My “Beautiful” Hair

Sophie and I played “hair salon” today. I sit on the floor of her room while she brushes and puts barrettes in her dolls’ hair, waiting my turn. When my turn comes she tries to brush it but quickly becomes frustrated, because of the curls. Then she sticks some barrettes near the bottom of my hair, says “It’s beautiful!” and then I get up and finish cleaning the kitchen.

Except today, I forgot about the barrettes.

Three hours later, I took Sophie to ballet and hip hop at the Y.

It wasn’t until the kids’ bath, when Andy walked up behind me and started tugging on a barrette, asking “What’s this about?” that I remembered.

“My mother had a great deal of trouble with me, but I think she enjoyed it.” —Mark Twain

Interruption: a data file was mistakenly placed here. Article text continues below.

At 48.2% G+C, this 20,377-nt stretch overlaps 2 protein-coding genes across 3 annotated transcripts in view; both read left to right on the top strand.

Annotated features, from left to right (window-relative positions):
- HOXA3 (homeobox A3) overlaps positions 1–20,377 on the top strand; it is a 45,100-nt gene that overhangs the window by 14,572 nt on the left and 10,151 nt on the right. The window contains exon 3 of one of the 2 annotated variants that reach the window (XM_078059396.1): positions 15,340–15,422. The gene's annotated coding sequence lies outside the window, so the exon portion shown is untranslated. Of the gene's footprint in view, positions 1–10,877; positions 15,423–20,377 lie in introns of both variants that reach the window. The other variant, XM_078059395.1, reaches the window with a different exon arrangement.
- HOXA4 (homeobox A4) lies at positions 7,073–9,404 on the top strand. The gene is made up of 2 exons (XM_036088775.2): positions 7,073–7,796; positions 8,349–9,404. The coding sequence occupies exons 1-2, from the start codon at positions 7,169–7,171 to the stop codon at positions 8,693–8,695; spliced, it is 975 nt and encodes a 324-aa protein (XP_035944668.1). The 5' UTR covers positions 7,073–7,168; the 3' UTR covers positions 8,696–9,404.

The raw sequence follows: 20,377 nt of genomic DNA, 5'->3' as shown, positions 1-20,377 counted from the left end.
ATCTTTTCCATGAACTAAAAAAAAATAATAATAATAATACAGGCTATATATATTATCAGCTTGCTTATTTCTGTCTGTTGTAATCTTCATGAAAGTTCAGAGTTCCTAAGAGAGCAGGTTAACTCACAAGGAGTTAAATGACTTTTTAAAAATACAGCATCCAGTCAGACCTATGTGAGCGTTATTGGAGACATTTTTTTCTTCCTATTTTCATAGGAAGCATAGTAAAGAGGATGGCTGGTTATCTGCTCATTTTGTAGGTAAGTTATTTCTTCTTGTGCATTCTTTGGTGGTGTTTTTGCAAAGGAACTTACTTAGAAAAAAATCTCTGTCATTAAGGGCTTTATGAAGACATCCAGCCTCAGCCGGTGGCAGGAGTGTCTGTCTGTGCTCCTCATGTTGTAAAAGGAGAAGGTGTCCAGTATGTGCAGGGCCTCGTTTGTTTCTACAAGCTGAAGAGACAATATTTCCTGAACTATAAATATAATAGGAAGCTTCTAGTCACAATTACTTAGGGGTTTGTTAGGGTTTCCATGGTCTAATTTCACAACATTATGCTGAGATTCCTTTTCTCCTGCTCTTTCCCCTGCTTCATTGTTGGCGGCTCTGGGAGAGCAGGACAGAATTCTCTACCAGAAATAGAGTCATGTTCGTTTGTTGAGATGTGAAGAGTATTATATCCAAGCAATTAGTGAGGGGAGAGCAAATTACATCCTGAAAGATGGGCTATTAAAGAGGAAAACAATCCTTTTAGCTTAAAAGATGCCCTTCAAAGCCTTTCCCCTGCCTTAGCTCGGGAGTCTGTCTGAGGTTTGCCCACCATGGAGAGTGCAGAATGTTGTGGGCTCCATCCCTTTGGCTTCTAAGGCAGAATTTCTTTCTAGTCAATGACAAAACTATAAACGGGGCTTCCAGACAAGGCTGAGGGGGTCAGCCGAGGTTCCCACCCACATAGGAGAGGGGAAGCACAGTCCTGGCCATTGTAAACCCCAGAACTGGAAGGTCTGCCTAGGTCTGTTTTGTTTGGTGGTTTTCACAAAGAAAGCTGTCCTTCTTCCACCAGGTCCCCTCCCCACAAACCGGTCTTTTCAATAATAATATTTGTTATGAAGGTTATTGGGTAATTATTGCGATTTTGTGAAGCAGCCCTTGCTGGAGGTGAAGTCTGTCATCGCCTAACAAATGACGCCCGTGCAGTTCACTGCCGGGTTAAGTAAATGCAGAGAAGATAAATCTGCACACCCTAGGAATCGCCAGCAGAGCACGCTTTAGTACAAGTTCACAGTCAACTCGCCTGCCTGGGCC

Tuesday Ballet

Every Tuesday at 5pm I load up all three kids into the minivan and drive to the Campbell County YMCA for Sophie’s ballet class. She’s been doing this for a year now. She loves it, as was apparent when she had to take a three-week break after her surgery.

It’s a really nice class. It’s free, with our family membership. I can drop the boys off at Child Watch (which they now get excited for, compared to screaming about it every time we drive pass the Y building). I sit on a bench and talk with other parents while watching Sophie be reminded to stand in first position (also called pizza feet), and attempt a plié, port de bras and sauté. Her teacher is the perfect combination of strict and not-so-strict.

There are no recitals, because the class isn’t with a dance studio—rather it’s simply a Y offering. But we have many years for recitals, concerts, games and plays. I’m OK with this once-a-week activity. I’m OK with the simplicity of it. Lately we’ve been sticking around for youth hip-hop, immediately following. I bring the boys up—they love it. James has some moves.